Epidermolysis bullosa (EB) is the name for a group of rare inherited skin disorders that cause the skin to become very fragile. Any trauma or friction to the skin can cause painful blisters. Painful open wounds and sores form where this exceptionally fragile skin is damaged – in some cases, internal linings and organs are also affected. Complications as a result of secondary infection and extensive scarring are factors that people living with EB often have to face.
Tragically, certain types of EB can be fatal in infancy and others are severely life-limiting. It is estimated that more than 5,000 people are living with EB in the UK, and 500,000 worldwide.
EB may be inherited in either a dominant or recessive form. EB can also arise through a new spontaneous mutation – neither parent carries EB but the gene mutates spontaneously in either the sperm or the egg before conception.
EB Simplex (EBS) is the most common form of Epidermolysis Bullosa and is characterised by a lack of adhesion of the skin directly above the basement membrane (the basal layer). Approximately 70% of people with EB have EBS. Most forms of EBS are inherited as dominant traits meaning the parents also demonstrate visible clinical signs of the condition. EBS typically manifests itself as blistering confined to the hands and feet. In another form of EBS, skin blisters can occur all over the body. Blistering generally appears during the neonatal period but it can also manifest itself in later childhood (or even in adult life). Painful skin blisters are accentuated by rubbing, especially on the feet where footwear causes increased irritation. People living with EBS have to cope with a range of complications – rubbing is worse in warm weather and infections are common.
Dystrophic EB (DEB) is a genetic skin condition characterised by a lack of adhesion of the skin under the basement membrane. Approximately 20% of people with EB have DEB. DEB may be inherited as a dominant or recessive trait. DEB derives its name from the tendency of the blisters to heal with scarring, leading to contraction of the joints, fusion of the fingers and toes, contraction of the mouth membranes and narrowing of the oesophagus. The severity of DEB varies widely. Often the dominant inherited type of DEB is the least severe type and the patient can lead an almost normal life. However, the severity of the condition does increase with age due to scarring, the fusion of the fingers and wastage of skin tissue. People living with Recessive DEB (RDEB) have a high chance of developing a squamous cell carcinoma before the age of 35.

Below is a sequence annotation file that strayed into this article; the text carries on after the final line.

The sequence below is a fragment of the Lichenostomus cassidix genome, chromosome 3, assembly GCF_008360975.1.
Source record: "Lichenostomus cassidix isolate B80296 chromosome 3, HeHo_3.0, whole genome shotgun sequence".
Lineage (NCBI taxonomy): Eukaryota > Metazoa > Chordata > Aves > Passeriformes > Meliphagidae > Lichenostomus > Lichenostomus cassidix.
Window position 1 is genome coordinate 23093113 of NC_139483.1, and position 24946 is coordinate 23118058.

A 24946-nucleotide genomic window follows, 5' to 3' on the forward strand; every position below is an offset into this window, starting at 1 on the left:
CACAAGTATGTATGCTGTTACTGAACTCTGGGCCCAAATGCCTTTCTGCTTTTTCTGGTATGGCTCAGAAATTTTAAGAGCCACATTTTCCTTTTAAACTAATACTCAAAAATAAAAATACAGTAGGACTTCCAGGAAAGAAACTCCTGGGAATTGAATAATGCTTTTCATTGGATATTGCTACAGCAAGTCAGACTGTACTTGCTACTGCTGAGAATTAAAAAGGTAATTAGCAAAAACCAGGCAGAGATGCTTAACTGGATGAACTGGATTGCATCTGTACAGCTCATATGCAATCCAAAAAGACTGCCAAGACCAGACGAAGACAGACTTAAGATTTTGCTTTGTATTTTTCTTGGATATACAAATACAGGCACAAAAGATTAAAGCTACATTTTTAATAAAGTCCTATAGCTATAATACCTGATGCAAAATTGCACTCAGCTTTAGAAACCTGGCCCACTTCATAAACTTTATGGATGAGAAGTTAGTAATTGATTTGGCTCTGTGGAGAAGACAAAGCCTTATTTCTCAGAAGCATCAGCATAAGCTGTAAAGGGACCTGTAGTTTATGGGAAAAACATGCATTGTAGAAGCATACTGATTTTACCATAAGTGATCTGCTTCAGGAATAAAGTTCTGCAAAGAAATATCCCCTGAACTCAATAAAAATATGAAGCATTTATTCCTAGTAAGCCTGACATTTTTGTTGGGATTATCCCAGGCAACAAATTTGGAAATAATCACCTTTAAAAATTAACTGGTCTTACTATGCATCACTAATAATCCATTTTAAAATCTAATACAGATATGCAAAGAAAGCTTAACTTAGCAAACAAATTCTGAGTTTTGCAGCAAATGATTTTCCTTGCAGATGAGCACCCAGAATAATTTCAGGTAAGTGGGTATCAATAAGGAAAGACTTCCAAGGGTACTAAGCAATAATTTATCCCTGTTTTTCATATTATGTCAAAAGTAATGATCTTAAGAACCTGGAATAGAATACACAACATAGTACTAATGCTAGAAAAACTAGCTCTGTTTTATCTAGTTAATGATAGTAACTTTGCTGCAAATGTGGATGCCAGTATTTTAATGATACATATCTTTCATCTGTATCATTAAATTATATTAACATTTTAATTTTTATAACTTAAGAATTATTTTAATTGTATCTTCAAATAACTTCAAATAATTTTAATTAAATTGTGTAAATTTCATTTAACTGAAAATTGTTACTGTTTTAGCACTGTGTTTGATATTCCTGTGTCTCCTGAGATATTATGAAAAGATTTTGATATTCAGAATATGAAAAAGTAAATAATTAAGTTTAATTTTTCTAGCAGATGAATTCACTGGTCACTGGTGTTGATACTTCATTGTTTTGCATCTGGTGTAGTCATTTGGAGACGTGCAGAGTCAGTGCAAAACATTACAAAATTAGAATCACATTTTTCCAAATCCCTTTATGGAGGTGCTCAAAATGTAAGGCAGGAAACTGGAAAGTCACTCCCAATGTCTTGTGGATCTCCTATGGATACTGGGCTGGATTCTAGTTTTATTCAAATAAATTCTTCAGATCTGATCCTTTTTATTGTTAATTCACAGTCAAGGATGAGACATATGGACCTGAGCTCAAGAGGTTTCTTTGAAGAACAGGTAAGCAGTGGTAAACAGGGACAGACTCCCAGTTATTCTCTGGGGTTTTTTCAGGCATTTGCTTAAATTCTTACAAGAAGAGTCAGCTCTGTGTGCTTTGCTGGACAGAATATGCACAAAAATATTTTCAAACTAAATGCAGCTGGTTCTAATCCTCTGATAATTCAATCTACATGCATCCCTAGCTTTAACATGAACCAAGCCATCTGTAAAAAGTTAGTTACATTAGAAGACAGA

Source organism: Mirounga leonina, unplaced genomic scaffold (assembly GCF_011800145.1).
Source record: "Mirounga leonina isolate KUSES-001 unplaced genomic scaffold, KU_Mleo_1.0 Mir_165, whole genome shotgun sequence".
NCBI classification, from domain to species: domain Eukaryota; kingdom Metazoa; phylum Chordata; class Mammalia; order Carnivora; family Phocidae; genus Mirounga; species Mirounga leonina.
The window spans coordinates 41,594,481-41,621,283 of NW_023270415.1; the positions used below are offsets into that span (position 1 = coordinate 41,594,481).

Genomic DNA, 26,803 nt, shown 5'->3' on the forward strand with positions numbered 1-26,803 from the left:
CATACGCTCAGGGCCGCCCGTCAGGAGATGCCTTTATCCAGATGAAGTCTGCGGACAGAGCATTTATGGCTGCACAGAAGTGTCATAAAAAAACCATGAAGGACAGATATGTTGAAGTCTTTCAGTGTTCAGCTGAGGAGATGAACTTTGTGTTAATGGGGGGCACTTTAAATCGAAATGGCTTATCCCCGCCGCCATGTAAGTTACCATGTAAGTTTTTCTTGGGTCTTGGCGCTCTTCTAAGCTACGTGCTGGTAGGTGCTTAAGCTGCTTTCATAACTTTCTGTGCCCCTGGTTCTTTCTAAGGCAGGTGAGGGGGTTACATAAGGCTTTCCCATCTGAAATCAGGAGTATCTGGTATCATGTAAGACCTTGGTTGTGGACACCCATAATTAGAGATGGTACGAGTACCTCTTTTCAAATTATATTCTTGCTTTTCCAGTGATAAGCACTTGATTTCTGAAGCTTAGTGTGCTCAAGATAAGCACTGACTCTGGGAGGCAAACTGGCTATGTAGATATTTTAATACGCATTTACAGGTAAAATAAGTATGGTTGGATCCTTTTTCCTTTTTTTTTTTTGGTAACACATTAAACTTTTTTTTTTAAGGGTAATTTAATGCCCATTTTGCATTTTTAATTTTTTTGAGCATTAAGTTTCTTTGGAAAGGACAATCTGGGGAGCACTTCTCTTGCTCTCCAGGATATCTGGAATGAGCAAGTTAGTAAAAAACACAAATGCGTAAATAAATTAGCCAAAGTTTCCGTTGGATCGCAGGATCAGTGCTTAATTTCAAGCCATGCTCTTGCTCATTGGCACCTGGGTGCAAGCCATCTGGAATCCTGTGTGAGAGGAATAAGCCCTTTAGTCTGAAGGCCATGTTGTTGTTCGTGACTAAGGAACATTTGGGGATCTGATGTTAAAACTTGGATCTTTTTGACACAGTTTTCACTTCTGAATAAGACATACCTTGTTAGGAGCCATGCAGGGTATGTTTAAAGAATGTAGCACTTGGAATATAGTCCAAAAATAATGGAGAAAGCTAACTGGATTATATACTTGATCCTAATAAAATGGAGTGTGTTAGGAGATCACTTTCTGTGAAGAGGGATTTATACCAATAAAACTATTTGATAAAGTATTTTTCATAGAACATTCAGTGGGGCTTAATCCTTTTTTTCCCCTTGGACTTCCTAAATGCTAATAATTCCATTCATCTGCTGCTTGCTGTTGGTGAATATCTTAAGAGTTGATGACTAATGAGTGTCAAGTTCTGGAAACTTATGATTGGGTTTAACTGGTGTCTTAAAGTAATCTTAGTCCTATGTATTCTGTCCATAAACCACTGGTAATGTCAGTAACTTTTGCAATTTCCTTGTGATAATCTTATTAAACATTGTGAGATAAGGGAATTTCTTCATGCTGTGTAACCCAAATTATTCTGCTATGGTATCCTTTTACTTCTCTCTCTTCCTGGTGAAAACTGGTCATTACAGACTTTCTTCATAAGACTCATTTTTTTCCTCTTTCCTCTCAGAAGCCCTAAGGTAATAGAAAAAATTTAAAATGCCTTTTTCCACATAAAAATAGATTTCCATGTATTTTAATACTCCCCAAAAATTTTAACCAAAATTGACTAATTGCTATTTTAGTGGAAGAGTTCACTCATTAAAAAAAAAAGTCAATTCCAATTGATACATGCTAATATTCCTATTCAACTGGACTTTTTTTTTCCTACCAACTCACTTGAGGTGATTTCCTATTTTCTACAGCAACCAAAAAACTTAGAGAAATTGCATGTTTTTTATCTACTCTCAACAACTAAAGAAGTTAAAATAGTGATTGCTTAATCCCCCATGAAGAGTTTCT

Junctional EB (JEB) is characterised by a lack of adhesion of the skin through the basement membrane. Approximately 10% of people living with EB have JEB. JEB is inherited recessively which means that the parents are both carriers, often unknowingly, and do not show physical signs of the skin condition. The birth of a child with JEB is therefore totally unexpected. JEB generalised severe (previously Herlitz JEB), which affects around half of those diagnosed with JEB, is usually fatal in infancy with only a few babies surviving to the second or third year of life. These infants usually die from malnutrition and anaemia due to serious blistering in the pharynx and the oesophagus. The milder form of JEB, JEB generalised intermediate (previously Non-Herlitz JEB), does not impose life restrictions but can cause life-long pain and disability.
There is currently no known cure for EB. Current treatments are limited to pain relief, antibiotics for infected blisters/skin and surgery. Steroids are used to limit the inflammation but are limited because of their poor safety profiles and they cannot be used long term.
There is an opportunity for JEL1103 as an easily applied, safe, topical anti-inflammatory with the antimicrobial properties of the Nanocin that could offer a novel therapy that could help in many ways. The orphan indication for EB could be fast-tracked if we can demonstrate efficacy in skin tissue biopsies.
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